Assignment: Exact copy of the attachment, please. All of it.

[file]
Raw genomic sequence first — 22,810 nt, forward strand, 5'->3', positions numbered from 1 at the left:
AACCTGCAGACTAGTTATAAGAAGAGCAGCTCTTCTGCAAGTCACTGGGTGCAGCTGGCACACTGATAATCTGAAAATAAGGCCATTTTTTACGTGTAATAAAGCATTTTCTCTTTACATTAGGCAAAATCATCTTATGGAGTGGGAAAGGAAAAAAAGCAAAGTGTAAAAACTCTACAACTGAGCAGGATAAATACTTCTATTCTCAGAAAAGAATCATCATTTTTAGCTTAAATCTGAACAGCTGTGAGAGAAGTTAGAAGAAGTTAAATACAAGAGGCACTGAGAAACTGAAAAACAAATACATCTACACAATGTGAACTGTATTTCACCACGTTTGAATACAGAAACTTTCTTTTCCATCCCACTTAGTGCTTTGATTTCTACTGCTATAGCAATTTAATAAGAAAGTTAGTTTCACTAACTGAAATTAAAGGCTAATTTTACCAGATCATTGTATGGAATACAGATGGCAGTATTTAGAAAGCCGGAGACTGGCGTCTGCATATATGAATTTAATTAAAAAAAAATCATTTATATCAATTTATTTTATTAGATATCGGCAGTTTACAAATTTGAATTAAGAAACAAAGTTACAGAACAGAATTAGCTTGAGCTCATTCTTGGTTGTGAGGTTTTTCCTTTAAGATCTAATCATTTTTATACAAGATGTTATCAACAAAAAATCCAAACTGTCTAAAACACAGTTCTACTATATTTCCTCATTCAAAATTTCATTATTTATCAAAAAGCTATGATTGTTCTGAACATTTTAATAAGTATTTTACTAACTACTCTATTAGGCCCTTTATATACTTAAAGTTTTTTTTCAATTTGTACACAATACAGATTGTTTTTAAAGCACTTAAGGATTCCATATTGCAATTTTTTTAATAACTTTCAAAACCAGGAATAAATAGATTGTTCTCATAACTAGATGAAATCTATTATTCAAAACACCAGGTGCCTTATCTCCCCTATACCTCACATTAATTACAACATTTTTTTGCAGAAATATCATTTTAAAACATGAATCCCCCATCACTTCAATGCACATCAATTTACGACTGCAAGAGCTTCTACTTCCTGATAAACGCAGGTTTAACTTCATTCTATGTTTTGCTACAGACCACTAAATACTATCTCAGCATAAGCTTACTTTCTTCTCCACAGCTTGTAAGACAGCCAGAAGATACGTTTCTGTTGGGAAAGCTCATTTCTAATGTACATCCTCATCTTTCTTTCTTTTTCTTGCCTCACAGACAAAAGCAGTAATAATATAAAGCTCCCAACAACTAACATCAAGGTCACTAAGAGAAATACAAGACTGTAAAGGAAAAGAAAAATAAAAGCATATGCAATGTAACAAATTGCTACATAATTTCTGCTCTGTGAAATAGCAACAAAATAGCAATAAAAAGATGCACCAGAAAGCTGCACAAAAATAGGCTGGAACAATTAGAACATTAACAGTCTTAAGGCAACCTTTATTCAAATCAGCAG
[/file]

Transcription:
Raw genomic sequence first — 22,810 nt, forward strand, 5'->3', positions numbered from 1 at the left:
AACCTGCAGACTAGTTATAAGAAGAGCAGCTCTTCTGCAAGTCACTGGGTGCAGCTGGCACACTGATAATCTGAAAATAAGGCCATTTTTTACGTGTAATAAAGCATTTTCTCTTTACATTAGGCAAAATCATCTTATGGAGTGGGAAAGGAAAAAAAGCAAAGTGTAAAAACTCTACAACTGAGCAGGATAAATACTTCTATTCTCAGAAAAGAATCATCATTTTTAGCTTAAATCTGAACAGCTGTGAGAGAAGTTAGAAGAAGTTAAATACAAGAGGCACTGAGAAACTGAAAAACAAATACATCTACACAATGTGAACTGTATTTCACCACGTTTGAATACAGAAACTTTCTTTTCCATCCCACTTAGTGCTTTGATTTCTACTGCTATAGCAATTTAATAAGAAAGTTAGTTTCACTAACTGAAATTAAAGGCTAATTTTACCAGATCATTGTATGGAATACAGATGGCAGTATTTAGAAAGCCGGAGACTGGCGTCTGCATATATGAATTTAATTAAAAAAAAATCATTTATATCAATTTATTTTATTAGATATCGGCAGTTTACAAATTTGAATTAAGAAACAAAGTTACAGAACAGAATTAGCTTGAGCTCATTCTTGGTTGTGAGGTTTTTCCTTTAAGATCTAATCATTTTTATACAAGATGTTATCAACAAAAAATCCAAACTGTCTAAAACACAGTTCTACTATATTTCCTCATTCAAAATTTCATTATTTATCAAAAAGCTATGATTGTTCTGAACATTTTAATAAGTATTTTACTAACTACTCTATTAGGCCCTTTATATACTTAAAGTTTTTTTTCAATTTGTACACAATACAGATTGTTTTTAAAGCACTTAAGGATTCCATATTGCAATTTTTTTAATAACTTTCAAAACCAGGAATAAATAGATTGTTCTCATAACTAGATGAAATCTATTATTCAAAACACCAGGTGCCTTATCTCCCCTATACCTCACATTAATTACAACATTTTTTTGCAGAAATATCATTTTAAAACATGAATCCCCCATCACTTCAATGCACATCAATTTACGACTGCAAGAGCTTCTACTTCCTGATAAACGCAGGTTTAACTTCATTCTATGTTTTGCTACAGACCACTAAATACTATCTCAGCATAAGCTTACTTTCTTCTCCACAGCTTGTAAGACAGCCAGAAGATACGTTTCTGTTGGGAAAGCTCATTTCTAATGTACATCCTCATCTTTCTTTCTTTTTCTTGCCTCACAGACAAAAGCAGTAATAATATAAAGCTCCCAACAACTAACATCAAGGTCACTAAGAGAAATACAAGACTGTAAAGGAAAAGAAAAATAAAAGCATATGCAATGTAACAAATTGCTACATAATTTCTGCTCTGTGAAATAGCAACAAAATAGCAATAAAAAGATGCACCAGAAAGCTGCACAAAAATAGGCTGGAACAATTAGAACATTAACAGTCTTAAGGCAACCTTTATTCAAATCAGCAG